1. Do you need a native app or web app, or both?
Native apps are programs installed directly on the phone, for example, iPhone apps from the App Store or Blackberry apps from Appworld. Native apps need to be designed specifically for the type of smartphone they work on.
Web apps are effectively mobile websites. They have the advantage of working on any phone with a web browser, but require a constant data connection to be effective.
Web apps are often cited as being cheaper and more accessible than native apps, but in an event context it is not always that straightforward. Unless you can be 100 per cent sure that all your visitors will have access to a good quality wi-fi or 3G data connection, web apps alone will not work.
Connections are quickly absorbed by crowds, and the international traveller will often not use 3G data services because of high roaming costs. As well as working offline, native apps offer superior user experience and functionality.
In order to ensure the best service for your audience, the answer is to offer both.
2. Is a web connection required to function properly?
Despite being downloaded to a phone, a surprising number of native apps still require a data connection to function properly. This is because they act like a browser and content is kept on a server elsewhere, or sometimes they are just built to need a connection.
A good test of how an app will perform in event conditions is to switch your device to airplane mode, and then use the app as normal. Functions such as communications and social media will always need a connection, but core reference data such as schedule, exhibitor profiles and floorplans should be completely operational without a connection.
3. Can a supplier deliver for multiple customers at the same time?
Be sure that if your supplier has several events to build apps for, it has the capacity to deliver yours. Vendors that use technical developers to implement customer apps may find resources are stretched if several orders come in at once, whereas vendors that can deliver your apps using non-technical staff, or are able to provide you with self-service tools to manage the process, are better equipped to handle larger demand.
4. How useful are the maps?
It is common for event apps to use image-based maps to provide navigation. This can be adequate for smaller shows but for larger shows they are seldom fit for purpose for a user to really be able to find their way around. If this is the case, users will turn back to the printed guide. Make sure you can review an example of a similar-sized show in order to understand how the maps will work at your event.
5. How inclusive can your solution be?
What mobile platforms will the app be available on? While iPhone is usually the handset with the highest uptake, large parts of your audience will not have one. To meet the demands of your audience you should offer, Android, Blackberry, iPhone and Windows Phone, plus a web app for other internet-enabled handsets.
If you offer one or two of these platforms, consider the impact on the smartphone users that will be disappointed. The best vendors will provide a full set of mobile platforms without charging extra.
6. Can I sell sponsorship to more than one company?
If you plan to supplement your incomes using sponsorship revenues, ensure that you are able to control the placement of adverts to maximise the value. Consider whether a single front-page sponsor is enough, or whether you want to offer more opportunities, and look for an app that allows you to manage this effectively.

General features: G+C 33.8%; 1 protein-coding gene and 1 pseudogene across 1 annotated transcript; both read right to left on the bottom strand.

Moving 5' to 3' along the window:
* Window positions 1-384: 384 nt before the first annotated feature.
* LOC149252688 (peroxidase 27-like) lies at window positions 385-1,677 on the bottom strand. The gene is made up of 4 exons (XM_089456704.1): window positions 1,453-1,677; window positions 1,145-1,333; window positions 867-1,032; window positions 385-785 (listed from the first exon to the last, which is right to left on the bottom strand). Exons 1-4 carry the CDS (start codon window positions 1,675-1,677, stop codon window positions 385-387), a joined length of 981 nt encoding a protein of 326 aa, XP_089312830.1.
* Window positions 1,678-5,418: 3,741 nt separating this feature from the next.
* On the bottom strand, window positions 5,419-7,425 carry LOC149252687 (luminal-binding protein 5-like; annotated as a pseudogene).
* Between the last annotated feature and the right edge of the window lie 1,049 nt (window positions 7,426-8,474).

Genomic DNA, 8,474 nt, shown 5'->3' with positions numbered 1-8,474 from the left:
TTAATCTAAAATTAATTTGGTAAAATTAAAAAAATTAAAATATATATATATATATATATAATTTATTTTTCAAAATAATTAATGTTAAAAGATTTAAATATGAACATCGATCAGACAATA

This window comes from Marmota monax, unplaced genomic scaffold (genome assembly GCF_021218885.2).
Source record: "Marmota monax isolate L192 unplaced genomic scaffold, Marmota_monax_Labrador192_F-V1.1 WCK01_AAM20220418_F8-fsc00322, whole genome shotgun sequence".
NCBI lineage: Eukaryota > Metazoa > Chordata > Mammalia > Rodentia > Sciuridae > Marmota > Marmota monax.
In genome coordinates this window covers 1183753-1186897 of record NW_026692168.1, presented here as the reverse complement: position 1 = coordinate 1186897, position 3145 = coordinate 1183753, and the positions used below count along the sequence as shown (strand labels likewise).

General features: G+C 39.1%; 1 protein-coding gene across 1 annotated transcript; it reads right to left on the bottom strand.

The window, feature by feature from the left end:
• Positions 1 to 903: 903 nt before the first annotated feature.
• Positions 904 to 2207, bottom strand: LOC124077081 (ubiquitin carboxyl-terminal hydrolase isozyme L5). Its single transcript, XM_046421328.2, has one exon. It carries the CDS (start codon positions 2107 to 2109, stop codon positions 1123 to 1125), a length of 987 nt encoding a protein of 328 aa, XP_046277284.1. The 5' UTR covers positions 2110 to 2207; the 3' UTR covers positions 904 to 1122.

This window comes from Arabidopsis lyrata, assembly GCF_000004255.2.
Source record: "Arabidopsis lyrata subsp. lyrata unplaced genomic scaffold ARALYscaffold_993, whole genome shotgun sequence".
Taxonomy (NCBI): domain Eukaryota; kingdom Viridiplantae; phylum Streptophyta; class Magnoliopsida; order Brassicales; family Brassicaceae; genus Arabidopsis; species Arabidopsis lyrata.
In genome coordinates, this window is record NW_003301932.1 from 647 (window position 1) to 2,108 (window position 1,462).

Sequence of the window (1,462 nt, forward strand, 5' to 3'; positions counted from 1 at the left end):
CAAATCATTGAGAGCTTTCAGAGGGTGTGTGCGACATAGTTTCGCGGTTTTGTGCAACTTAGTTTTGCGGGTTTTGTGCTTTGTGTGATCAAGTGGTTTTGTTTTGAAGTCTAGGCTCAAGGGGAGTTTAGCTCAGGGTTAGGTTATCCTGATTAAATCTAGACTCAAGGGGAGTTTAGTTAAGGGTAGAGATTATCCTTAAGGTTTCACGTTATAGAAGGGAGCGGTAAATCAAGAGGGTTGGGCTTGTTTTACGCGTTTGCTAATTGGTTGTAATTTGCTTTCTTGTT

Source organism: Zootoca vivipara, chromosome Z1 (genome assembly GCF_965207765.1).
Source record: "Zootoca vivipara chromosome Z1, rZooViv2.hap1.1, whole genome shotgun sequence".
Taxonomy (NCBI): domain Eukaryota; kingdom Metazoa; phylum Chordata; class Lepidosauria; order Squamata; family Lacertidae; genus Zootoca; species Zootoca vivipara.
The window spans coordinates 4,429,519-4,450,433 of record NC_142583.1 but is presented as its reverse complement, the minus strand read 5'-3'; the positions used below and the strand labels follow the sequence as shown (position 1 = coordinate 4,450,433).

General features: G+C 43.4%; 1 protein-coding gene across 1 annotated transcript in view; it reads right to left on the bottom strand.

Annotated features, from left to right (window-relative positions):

7. What happens to your app after the event?
If your mobile app is a success, then the majority of your prime audience will be using it at the event. What will happen afterwards? Are there ways of increasing your return on investment by continuing to engage with them after the event? Make sure your vendor offers ways to keep the app current and interesting to users once the event has finished.
8. How will it look with the information in it?
Think about the data you have for your event when considering apps. For example, there is no point looking at detailed exhibitor profiles if that data is not available. Also, it is common for an event app to look great on the front page, but soon deteriorate into plain or unformatted text or lists after a few touches. Make sure you can visualise the style throughout.
9. How are the apps updated?
Many vendors will offer some kind of CMS or system to update the apps after they have been downloaded, but it is important to understand how this works. If, as is often the case, a large update is required before a user can continue to use the app, and the web connection is poor, the app can be rendered useless. And even after downloading, if applying an update takes more than a few seconds, you could lose your whole audience.
Try the vendor's other apps yourself to see how they perform when updating.
10. How much can you do yourself?
It might seem tempting for a vendor to do all the work for you to get your app running, but often asking them to make a change is more of an effort than doing it yourself.
As you know, events change right up to the last minute. If you update the app through the vendor, make sure that you know any deadlines for updates, and the process that they need to go through to update it for you.
If you have access to the tools to update, make sure you know what can and can't be done, and how, otherwise some last-minute training could hold you up. Look out for floorplans, which, if driven by images or PDFs, may need some time to update.
Also, many updates may be a republishing, which, in the case of products that require you to apply for approval, may take two weeks before it will be live. Find out from your vendor what changes can be made without needing to republish.